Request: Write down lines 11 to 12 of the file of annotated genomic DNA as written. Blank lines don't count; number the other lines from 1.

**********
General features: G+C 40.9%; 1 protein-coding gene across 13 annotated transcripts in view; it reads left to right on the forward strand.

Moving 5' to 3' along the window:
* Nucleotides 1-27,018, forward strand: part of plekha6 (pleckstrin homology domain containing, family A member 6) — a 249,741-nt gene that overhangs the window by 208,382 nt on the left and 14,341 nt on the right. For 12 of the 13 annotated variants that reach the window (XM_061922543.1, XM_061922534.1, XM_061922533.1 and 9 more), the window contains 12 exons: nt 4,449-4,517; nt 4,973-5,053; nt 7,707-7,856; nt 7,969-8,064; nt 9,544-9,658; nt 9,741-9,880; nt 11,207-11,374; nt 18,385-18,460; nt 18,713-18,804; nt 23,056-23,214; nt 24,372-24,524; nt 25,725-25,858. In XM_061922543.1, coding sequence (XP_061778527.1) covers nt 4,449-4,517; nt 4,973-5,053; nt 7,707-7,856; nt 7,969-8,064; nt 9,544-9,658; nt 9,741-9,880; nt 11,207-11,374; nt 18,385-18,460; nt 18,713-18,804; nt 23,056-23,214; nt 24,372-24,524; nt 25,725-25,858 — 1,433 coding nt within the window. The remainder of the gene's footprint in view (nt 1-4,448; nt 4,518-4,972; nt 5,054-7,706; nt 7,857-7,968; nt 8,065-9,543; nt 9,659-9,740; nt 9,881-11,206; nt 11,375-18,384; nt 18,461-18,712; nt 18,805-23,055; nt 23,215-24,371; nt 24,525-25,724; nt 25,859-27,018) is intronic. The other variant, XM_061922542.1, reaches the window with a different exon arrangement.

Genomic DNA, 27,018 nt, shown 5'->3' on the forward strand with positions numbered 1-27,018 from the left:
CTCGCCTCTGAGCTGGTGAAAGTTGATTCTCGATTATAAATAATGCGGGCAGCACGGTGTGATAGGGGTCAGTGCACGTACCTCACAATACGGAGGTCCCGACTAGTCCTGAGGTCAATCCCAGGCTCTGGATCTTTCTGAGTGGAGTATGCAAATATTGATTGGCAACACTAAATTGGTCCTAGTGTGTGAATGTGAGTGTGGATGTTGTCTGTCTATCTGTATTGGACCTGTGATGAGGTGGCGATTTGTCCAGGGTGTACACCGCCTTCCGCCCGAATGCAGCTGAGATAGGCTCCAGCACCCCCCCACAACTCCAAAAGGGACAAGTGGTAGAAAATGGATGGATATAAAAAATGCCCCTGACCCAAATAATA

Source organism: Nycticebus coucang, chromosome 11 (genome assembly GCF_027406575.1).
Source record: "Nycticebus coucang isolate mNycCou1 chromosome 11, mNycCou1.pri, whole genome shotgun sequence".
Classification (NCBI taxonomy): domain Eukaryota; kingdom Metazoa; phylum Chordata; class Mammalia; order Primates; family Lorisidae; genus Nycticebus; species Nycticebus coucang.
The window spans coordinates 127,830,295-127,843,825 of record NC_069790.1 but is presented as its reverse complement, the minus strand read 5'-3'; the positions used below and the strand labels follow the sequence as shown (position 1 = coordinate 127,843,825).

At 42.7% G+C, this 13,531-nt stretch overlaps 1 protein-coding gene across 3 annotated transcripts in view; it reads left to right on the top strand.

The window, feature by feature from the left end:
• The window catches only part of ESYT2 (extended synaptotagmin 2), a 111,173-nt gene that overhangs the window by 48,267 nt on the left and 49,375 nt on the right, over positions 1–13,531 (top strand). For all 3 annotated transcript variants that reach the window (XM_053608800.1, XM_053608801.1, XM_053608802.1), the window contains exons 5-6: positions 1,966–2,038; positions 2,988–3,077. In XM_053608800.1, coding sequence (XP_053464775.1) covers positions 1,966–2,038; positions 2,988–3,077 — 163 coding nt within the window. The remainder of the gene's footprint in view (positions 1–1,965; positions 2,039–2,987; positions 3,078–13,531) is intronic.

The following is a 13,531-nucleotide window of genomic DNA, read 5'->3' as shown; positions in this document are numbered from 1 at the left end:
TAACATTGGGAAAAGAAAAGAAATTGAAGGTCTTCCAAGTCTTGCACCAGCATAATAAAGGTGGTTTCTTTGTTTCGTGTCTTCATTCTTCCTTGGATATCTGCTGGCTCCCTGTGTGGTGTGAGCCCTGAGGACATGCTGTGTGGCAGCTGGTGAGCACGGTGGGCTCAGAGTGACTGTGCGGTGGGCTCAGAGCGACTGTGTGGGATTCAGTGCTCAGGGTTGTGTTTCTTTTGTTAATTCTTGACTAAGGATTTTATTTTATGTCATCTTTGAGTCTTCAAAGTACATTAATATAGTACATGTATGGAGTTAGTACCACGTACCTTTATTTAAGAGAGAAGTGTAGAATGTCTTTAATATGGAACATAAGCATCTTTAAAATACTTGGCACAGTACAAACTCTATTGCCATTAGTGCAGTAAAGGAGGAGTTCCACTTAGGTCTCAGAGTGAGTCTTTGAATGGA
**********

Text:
The window, feature by feature from the left end:
• The window catches only part of ESYT2 (extended synaptotagmin 2), a 111,173-nt gene that overhangs the window by 48,267 nt on the left and 49,375 nt on the right, over positions 1–13,531 (top strand). For all 3 annotated transcript variants that reach the window (XM_053608800.1, XM_053608801.1, XM_053608802.1), the window contains exons 5-6: positions 1,966–2,038; positions 2,988–3,077. In XM_053608800.1, coding sequence (XP_053464775.1) covers positions 1,966–2,038; positions 2,988–3,077 — 163 coding nt within the window. The remainder of the gene's footprint in view (positions 1–1,965; positions 2,039–2,987; positions 3,078–13,531) is intronic.